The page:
Kate Silverton is to take on a number of presenting and reporting roles across BBC TV News.Kate, who currently presents on BBC News 24 and BBC Breakfast, will take over presenting the One O’Clock News on BBC One when Sophie Raworth goes on maternity leave in the New Year and will also launch the new 8pm news update on BBC One.
The new 90-second update on the day’s major stories is additional news output from BBC network and nations/regions news which will be broadcast in the 8pm slot, which generally has the highest available audience on BBC One.
Kate will combine her new roles with work on a number of other journalistic assignments at home and abroad including more special reports for BBC One’s Panorama.
Her previous reports for the programme have included investigations into flood prevention and the consequences of delayed motherhood and falling birth rates and fertility in the UK.
Following her reportage from Iraq this year, Kate will also carry out more foreign assignments. Peter Horrocks, Head of the Multi-Media Newsroom, announcing the new roles said: “Kate is a journalist with great warmth and versatility.
“These new roles give her an opportunity to report and present across our news programmes on BBC One. From hosting the One O’Clock News, one of our major TV bulletins, to the in-depth analysis of Panorama, to updating viewers at peak time, Kate is one of the few broadcasters who is able to adapt to the different challenges of each role.”
“I am delighted with the whole range of new challenges BBC News has offered me. It is professionally exciting to have the opportunity to work on output as diverse as Panorama, foreign reporting, factual entertainment and presenting major bulletins.” Kate Silverton said .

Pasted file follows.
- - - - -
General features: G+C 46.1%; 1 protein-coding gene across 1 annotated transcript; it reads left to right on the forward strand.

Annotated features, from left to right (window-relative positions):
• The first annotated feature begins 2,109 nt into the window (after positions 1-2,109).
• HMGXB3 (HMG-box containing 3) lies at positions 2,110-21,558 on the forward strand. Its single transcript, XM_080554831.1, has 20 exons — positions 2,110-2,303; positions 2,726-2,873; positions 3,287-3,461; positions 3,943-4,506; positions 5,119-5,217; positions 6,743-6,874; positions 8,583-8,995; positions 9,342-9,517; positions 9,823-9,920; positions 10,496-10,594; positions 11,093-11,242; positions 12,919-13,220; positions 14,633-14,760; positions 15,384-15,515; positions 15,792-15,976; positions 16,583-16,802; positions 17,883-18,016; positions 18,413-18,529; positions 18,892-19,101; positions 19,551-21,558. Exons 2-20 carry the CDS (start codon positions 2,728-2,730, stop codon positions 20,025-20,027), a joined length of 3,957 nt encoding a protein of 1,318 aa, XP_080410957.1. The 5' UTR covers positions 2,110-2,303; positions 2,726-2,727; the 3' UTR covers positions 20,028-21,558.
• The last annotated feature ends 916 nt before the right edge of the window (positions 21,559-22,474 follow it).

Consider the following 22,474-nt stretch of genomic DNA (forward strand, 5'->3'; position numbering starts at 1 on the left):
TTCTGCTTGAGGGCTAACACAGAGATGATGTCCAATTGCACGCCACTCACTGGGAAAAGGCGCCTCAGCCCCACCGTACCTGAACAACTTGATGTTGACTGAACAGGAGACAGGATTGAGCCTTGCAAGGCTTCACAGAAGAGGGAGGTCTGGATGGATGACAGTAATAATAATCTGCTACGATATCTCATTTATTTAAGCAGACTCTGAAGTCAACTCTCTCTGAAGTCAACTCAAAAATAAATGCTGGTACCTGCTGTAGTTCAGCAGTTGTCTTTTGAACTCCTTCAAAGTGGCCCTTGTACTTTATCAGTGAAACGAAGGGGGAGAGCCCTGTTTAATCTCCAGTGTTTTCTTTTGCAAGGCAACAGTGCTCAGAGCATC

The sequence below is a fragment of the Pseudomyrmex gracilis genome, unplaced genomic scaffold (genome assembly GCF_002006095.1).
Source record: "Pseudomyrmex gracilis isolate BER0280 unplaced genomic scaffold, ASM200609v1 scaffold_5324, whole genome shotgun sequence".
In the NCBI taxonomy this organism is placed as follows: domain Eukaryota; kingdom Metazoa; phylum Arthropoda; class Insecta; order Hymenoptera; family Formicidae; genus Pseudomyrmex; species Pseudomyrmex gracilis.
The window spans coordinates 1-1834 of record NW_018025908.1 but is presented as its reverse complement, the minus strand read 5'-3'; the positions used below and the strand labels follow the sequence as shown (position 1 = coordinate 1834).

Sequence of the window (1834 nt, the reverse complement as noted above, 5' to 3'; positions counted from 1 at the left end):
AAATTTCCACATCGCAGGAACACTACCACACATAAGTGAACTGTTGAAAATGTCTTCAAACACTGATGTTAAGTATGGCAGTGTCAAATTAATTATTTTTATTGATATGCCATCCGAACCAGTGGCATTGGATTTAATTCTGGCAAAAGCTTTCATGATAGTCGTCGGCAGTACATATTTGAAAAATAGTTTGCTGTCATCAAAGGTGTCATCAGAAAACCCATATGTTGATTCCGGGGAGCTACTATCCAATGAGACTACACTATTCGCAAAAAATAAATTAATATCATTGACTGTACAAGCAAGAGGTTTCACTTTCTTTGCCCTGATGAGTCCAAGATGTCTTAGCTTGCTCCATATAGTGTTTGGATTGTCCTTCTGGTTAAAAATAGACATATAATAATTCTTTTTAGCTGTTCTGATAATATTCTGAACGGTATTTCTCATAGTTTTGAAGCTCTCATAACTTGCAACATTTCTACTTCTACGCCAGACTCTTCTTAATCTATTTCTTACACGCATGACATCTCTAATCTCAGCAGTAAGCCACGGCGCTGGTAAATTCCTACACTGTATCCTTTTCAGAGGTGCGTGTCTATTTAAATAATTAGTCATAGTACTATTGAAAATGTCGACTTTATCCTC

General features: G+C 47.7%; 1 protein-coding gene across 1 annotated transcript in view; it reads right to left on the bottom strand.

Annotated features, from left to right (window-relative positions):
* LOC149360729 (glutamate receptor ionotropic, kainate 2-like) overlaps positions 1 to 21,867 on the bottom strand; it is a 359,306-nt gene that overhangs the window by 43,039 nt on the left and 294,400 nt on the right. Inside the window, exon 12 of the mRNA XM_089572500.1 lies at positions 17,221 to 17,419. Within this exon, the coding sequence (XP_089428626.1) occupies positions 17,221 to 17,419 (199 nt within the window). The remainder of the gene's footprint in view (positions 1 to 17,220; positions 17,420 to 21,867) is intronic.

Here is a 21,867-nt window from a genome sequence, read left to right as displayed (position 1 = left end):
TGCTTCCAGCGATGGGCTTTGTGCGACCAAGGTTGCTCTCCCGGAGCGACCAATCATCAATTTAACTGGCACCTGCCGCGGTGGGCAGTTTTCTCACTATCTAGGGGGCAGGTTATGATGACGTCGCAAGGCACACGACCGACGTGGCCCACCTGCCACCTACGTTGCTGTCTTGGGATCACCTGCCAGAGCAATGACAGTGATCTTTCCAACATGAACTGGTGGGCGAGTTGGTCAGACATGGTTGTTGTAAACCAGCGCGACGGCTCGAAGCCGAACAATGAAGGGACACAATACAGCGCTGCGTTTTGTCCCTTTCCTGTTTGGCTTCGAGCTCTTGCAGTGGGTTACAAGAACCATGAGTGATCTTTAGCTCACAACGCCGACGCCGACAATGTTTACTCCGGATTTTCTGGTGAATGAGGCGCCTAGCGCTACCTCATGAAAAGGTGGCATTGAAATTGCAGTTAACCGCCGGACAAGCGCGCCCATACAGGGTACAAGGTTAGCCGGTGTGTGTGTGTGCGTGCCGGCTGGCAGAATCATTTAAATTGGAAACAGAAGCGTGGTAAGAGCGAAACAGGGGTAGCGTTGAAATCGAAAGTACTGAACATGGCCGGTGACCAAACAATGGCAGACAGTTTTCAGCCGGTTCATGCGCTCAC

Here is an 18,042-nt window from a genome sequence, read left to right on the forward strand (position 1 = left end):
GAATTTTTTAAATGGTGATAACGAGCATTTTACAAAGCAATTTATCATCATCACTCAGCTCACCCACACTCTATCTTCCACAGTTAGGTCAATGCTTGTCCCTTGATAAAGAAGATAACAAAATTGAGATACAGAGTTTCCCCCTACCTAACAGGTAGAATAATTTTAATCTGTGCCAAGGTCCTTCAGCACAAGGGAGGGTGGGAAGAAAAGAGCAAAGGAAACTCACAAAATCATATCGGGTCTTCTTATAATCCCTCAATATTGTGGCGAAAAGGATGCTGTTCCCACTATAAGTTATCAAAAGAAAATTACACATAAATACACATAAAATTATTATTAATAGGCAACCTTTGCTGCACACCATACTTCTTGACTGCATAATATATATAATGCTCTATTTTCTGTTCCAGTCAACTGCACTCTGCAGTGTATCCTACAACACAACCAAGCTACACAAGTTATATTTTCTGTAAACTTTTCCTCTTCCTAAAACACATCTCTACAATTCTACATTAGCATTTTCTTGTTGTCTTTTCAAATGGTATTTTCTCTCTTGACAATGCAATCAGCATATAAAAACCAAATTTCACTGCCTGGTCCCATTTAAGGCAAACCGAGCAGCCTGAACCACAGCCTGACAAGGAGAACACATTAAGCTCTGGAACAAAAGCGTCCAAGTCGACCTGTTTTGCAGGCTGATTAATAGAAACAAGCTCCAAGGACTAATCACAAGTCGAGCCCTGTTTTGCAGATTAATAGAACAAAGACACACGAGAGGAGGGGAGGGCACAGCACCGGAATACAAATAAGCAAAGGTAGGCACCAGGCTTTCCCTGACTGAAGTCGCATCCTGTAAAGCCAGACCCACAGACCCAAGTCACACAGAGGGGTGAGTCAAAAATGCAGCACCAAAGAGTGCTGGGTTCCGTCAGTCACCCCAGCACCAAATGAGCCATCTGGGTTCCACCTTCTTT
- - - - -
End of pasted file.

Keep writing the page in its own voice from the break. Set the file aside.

In the last year Kate has not only worked on Panorama, she has reported from Iraq, Lesotho and from LA for the Oscars.She is well-known to BBC One viewers from BBC Breakfast and to a wider audience after Ultimate Wild Water where she abandoned the safety of her BBC studio to embark on an adrenalin-fuelled journey of discovery through Britain’s fastest flowing rivers and most turbulent seas.
Kate has had a varied career, working as a corporate financier in the City before changing direction to work in the media.She trained as a broadcast journalist with the BBC in Newcastle and was later recruited by Tyne Tees Television to work as a reporter and newsreader alongside the region’s anchorman Mike Neville for the main evening news.
Kate anchored 3D, a political debate programme for Sky TV, as well as BBC Radio Five Live’s Weekend Breakfast show with Brian Alexander.She joined BBC News 24 in 2004 and has hosted a number of programmes on the channel as well as reporting from a variety of places.
Kate graduated from the University of Durham with a BSc in Psychology. She studied Arabic and Middle Eastern history for a year, fuelling an interest in Middle East politics following a stay on a Kibbutz in Israel and then travelling with Bedouin tribesmen in Egypt.